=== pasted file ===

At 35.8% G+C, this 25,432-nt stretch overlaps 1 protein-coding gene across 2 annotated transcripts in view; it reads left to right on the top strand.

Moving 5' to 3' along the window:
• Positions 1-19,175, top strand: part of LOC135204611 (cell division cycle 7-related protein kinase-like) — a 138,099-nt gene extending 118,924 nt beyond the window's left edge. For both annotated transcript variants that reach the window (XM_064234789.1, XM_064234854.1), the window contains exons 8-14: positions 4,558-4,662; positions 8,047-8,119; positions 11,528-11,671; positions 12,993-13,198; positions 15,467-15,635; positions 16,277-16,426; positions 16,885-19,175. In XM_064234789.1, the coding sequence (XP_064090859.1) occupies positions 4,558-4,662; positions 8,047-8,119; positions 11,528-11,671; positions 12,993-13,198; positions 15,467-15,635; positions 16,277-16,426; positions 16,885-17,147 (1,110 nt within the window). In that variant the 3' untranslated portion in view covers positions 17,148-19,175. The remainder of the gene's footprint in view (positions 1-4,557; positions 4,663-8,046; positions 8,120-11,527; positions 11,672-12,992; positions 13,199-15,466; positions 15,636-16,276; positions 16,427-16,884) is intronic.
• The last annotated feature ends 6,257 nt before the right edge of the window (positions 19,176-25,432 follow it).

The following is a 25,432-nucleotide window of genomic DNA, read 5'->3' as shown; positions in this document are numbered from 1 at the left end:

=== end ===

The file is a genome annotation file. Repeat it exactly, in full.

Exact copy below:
At 35.8% G+C, this 25,432-nt stretch overlaps 1 protein-coding gene across 2 annotated transcripts in view; it reads left to right on the top strand.

Moving 5' to 3' along the window:
• Positions 1-19,175, top strand: part of LOC135204611 (cell division cycle 7-related protein kinase-like) — a 138,099-nt gene extending 118,924 nt beyond the window's left edge. For both annotated transcript variants that reach the window (XM_064234789.1, XM_064234854.1), the window contains exons 8-14: positions 4,558-4,662; positions 8,047-8,119; positions 11,528-11,671; positions 12,993-13,198; positions 15,467-15,635; positions 16,277-16,426; positions 16,885-19,175. In XM_064234789.1, the coding sequence (XP_064090859.1) occupies positions 4,558-4,662; positions 8,047-8,119; positions 11,528-11,671; positions 12,993-13,198; positions 15,467-15,635; positions 16,277-16,426; positions 16,885-17,147 (1,110 nt within the window). In that variant the 3' untranslated portion in view covers positions 17,148-19,175. The remainder of the gene's footprint in view (positions 1-4,557; positions 4,663-8,046; positions 8,120-11,527; positions 11,672-12,992; positions 13,199-15,466; positions 15,636-16,276; positions 16,427-16,884) is intronic.
• The last annotated feature ends 6,257 nt before the right edge of the window (positions 19,176-25,432 follow it).

The following is a 25,432-nucleotide window of genomic DNA, read 5'->3' as shown; positions in this document are numbered from 1 at the left end: